Preheat your oven to 400°F (220°C) while the salt does its magic. Once you’ve dried them off and removed the excess salt, place the rings on a baking sheet and put them in the middle of the oven for around 30 minutes.

When they’re done, remove from the oven and leave to cool enough that you can handle them without going, “oooh, ooh, ahh”, and begin working the strands away from the rind with a fork. Just be careful not to break those beautifully long filaments too much! You can use your fingers if you prefer.

Place the squash’s fibrous lengths into a sieve or colandar and separate fully, allowing them to cool completely. Now, you’re ready to move on to the freezing part below, but first let me explain the second cooking method: microwaving.

Method #2: Cooking spaghetti squash in the microwave

While it’s not as good as cooking a spaghetti squash in the oven, using a microwave may suit some of you better, so I thought I’d include it here. The process is pretty simple, but you’ll still want to salt your spaghetti squashes first.

The only difference here is that you need to retain the liquid that has been drawn out of them for cooking. Therefore, it’s best to choose a microwaveable dish to catch the excess moisture, that way you can just rub the salt off and place the rings straight in.

Now that your squash rings are ready to cook, put them in the microwave with the extracted juice, uncovered, and cook on high for seven minutes to get things going. As spaghetti squash sizes vary, you’ll want to keep checking them throughout the cooking time, but an initial seven minute cook will give them a good start.

After that, keep cooking the squash in one minute bursts until soft and the fibers start to come away when scraped with a fork. Remove them all from the tough outer rind and place in a colander or sieve.

Now that’s done, it’s on to the freezing your spaghetti squash so you can enjoy it later.

How to freeze spaghetti squash

Your spaghetti squash is cooked, cooled, and sitting patiently in your colander or sieve…what now? For the very best results, you need to be a little patient, too.

Put the colander or sieve along with the spaghetti squash strand into the fridge for at least 6 hours (preferably overnight) before freezing. Why? Well, doing so will ensure that the strands are fully chilled before you put them in freezer bags and into your freezer.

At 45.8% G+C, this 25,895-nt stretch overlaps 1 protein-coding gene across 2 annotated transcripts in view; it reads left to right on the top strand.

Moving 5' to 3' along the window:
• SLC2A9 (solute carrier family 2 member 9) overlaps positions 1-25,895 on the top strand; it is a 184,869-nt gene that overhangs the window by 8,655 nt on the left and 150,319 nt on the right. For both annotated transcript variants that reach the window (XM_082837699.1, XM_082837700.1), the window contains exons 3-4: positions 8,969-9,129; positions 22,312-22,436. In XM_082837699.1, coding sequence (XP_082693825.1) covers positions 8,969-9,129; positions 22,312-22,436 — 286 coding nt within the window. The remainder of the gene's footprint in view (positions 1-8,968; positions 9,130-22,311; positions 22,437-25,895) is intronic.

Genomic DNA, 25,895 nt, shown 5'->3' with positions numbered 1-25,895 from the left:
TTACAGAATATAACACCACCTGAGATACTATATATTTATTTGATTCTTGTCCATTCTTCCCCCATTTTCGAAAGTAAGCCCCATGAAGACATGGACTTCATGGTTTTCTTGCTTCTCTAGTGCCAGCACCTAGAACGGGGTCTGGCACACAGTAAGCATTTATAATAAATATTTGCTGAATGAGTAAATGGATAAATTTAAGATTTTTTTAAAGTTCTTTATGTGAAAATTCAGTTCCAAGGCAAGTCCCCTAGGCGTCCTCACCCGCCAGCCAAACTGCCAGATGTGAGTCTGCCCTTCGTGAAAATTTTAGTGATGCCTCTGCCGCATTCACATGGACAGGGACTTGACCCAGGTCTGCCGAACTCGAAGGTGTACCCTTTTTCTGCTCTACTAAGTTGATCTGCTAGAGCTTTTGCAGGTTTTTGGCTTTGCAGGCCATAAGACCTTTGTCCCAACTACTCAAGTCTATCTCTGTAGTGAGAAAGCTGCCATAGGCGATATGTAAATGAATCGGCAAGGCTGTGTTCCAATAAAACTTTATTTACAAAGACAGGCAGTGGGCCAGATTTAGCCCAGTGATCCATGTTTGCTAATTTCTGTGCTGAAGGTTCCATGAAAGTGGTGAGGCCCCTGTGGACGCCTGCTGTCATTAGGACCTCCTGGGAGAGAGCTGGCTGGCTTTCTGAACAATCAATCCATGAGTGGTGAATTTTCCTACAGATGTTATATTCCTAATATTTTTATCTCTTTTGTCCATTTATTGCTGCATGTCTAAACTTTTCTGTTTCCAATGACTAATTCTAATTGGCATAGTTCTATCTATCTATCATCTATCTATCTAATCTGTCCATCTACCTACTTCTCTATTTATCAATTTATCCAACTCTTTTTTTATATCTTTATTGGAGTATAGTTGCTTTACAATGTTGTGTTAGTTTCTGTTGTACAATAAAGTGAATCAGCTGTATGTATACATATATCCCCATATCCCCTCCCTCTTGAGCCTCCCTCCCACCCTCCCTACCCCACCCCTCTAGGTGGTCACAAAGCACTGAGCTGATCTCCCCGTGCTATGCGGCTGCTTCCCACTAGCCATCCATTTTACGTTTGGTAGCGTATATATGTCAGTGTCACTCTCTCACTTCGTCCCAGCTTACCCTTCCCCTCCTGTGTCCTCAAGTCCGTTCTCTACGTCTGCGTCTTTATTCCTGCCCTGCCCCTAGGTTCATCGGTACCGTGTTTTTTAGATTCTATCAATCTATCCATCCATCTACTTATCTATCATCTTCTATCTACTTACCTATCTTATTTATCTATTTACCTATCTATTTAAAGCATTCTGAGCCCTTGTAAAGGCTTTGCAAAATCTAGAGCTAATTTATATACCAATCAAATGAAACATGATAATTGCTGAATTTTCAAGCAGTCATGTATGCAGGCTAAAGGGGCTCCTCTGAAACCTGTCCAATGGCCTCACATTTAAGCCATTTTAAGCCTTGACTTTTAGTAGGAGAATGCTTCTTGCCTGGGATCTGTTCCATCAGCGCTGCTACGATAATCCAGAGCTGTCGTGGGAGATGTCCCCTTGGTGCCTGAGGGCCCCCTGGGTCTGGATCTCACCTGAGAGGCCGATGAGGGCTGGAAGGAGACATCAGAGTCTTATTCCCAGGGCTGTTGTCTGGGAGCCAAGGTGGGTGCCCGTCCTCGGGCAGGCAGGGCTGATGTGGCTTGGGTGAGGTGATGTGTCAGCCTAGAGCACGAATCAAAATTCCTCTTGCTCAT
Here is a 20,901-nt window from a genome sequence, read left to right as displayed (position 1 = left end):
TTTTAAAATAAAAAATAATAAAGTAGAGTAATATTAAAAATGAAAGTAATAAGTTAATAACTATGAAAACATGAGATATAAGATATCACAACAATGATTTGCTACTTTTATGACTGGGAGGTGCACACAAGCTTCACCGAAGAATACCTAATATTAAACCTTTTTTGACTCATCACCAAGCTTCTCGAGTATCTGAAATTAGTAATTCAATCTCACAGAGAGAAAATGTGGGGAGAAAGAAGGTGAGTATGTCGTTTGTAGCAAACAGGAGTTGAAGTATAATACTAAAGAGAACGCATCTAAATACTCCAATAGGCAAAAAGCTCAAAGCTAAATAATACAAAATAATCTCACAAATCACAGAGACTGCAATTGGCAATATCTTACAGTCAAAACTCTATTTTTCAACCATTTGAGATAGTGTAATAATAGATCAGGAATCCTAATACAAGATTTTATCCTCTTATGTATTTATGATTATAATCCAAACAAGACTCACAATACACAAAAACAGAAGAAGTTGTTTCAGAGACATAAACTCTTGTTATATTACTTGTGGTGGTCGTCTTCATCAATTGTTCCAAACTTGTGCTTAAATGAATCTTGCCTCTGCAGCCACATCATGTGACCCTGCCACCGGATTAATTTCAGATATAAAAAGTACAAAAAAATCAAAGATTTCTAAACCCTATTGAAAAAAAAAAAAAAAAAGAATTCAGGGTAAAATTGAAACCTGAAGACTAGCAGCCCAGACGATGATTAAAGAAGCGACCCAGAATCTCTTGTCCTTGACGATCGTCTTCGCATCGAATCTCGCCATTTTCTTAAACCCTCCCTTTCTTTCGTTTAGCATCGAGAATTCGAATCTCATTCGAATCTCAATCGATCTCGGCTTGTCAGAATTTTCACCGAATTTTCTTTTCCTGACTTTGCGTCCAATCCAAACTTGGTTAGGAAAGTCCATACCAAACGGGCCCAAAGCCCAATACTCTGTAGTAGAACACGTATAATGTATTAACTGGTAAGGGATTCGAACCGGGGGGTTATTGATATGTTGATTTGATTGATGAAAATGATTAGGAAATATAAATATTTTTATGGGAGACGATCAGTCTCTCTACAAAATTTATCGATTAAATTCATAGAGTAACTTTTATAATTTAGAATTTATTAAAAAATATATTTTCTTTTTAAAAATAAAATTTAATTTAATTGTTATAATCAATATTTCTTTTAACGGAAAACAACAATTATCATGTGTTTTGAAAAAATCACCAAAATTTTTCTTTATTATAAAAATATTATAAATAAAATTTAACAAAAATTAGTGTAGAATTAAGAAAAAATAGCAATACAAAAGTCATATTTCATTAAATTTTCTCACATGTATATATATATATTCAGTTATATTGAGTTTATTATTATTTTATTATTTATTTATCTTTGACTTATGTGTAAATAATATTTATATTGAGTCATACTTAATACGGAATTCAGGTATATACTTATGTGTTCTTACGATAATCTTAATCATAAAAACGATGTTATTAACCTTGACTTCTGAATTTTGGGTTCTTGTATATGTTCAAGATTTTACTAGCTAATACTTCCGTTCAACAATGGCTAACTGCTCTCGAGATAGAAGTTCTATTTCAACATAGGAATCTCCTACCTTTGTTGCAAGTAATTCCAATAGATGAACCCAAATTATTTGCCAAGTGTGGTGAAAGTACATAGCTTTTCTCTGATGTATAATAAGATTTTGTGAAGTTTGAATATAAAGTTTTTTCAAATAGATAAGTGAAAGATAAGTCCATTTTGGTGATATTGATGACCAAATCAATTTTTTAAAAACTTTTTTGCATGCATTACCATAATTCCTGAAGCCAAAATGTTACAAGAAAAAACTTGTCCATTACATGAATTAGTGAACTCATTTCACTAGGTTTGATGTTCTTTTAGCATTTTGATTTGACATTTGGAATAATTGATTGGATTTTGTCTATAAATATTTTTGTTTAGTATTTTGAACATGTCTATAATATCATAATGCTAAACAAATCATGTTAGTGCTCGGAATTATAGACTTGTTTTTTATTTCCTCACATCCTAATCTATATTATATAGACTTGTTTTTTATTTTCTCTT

Even the slightest amount of warmth can create moisture inside your freezer bags, and that’s something you want to avoid. Oh, and put a bowl beneath the colander or sieve, too, as you they might still have a little draining to do and I don’t want you to end up with a puddle in your fridge!

Now they are chilled nicely, it’s time to transfer them into freezer bags. I like to use Ziploc bags for this, as they create a pretty good seal to keep the air out and they’re reusable too.

Separate the strands into the portion sizes you want, but work quickly so your spaghetti stays as cold as possible. For this reason, it’s best to write your labels and dates first if you’re using them.

Finally, give the bags a gentle squeeze to expel all of the air inside before sliding the lock-top shut. If you really want to make sure all the air has been removed – a good idea if you think they’ll be in the freezer a while – try the water displacement method below:

1. Fill a tub, large bowl, or your sink with cold water.

2. Put your spaghetti squash in a Ziploc freezer bag and seal almost to the end, leaving just an inch open.

3. GENTLY lower the bag into the water, keeping the open part of the bag above the surface. This will allow the air to escape whilst forming a tight seal around the bags contents.

4. Once your bag has been submerged as far as the open part of the bag and no air remains inside, seal the bag shut and remove from the water. That’s it! One air-free bag ready for freezing.